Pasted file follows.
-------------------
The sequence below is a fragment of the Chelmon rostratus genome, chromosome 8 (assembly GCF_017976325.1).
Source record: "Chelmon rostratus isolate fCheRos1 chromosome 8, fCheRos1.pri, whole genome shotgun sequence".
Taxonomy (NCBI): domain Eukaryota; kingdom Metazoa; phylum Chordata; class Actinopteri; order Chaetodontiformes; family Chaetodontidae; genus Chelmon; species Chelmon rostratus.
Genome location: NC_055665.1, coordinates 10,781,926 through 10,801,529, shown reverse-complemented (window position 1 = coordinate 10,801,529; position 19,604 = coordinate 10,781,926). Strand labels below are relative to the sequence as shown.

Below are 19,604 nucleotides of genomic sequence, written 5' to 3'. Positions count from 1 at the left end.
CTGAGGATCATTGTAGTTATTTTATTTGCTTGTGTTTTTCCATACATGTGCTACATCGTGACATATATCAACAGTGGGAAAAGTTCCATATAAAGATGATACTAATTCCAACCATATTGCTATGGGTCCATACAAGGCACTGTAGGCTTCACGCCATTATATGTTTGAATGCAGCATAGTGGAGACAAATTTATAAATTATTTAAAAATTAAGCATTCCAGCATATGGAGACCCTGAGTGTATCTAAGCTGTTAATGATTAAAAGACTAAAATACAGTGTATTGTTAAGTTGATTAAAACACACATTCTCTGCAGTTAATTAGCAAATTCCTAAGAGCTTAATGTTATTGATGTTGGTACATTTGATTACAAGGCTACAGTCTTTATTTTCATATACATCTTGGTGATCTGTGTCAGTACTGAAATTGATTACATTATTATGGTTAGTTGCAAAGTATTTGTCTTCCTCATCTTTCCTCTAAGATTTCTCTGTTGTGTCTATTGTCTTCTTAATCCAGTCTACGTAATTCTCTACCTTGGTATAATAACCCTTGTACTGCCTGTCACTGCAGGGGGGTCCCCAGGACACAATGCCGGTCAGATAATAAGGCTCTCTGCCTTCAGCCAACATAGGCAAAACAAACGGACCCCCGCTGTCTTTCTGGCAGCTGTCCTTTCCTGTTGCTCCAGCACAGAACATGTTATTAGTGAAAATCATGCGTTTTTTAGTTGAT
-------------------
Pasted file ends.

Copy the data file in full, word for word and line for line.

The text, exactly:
The sequence below is a fragment of the Chelmon rostratus genome, chromosome 8 (assembly GCF_017976325.1).
Source record: "Chelmon rostratus isolate fCheRos1 chromosome 8, fCheRos1.pri, whole genome shotgun sequence".
Taxonomy (NCBI): domain Eukaryota; kingdom Metazoa; phylum Chordata; class Actinopteri; order Chaetodontiformes; family Chaetodontidae; genus Chelmon; species Chelmon rostratus.
Genome location: NC_055665.1, coordinates 10,781,926 through 10,801,529, shown reverse-complemented (window position 1 = coordinate 10,801,529; position 19,604 = coordinate 10,781,926). Strand labels below are relative to the sequence as shown.

Below are 19,604 nucleotides of genomic sequence, written 5' to 3'. Positions count from 1 at the left end.
CTGAGGATCATTGTAGTTATTTTATTTGCTTGTGTTTTTCCATACATGTGCTACATCGTGACATATATCAACAGTGGGAAAAGTTCCATATAAAGATGATACTAATTCCAACCATATTGCTATGGGTCCATACAAGGCACTGTAGGCTTCACGCCATTATATGTTTGAATGCAGCATAGTGGAGACAAATTTATAAATTATTTAAAAATTAAGCATTCCAGCATATGGAGACCCTGAGTGTATCTAAGCTGTTAATGATTAAAAGACTAAAATACAGTGTATTGTTAAGTTGATTAAAACACACATTCTCTGCAGTTAATTAGCAAATTCCTAAGAGCTTAATGTTATTGATGTTGGTACATTTGATTACAAGGCTACAGTCTTTATTTTCATATACATCTTGGTGATCTGTGTCAGTACTGAAATTGATTACATTATTATGGTTAGTTGCAAAGTATTTGTCTTCCTCATCTTTCCTCTAAGATTTCTCTGTTGTGTCTATTGTCTTCTTAATCCAGTCTACGTAATTCTCTACCTTGGTATAATAACCCTTGTACTGCCTGTCACTGCAGGGGGGTCCCCAGGACACAATGCCGGTCAGATAATAAGGCTCTCTGCCTTCAGCCAACATAGGCAAAACAAACGGACCCCCGCTGTCTTTCTGGCAGCTGTCCTTTCCTGTTGCTCCAGCACAGAACATGTTATTAGTGAAAATCATGCGTTTTTTAGTTGAT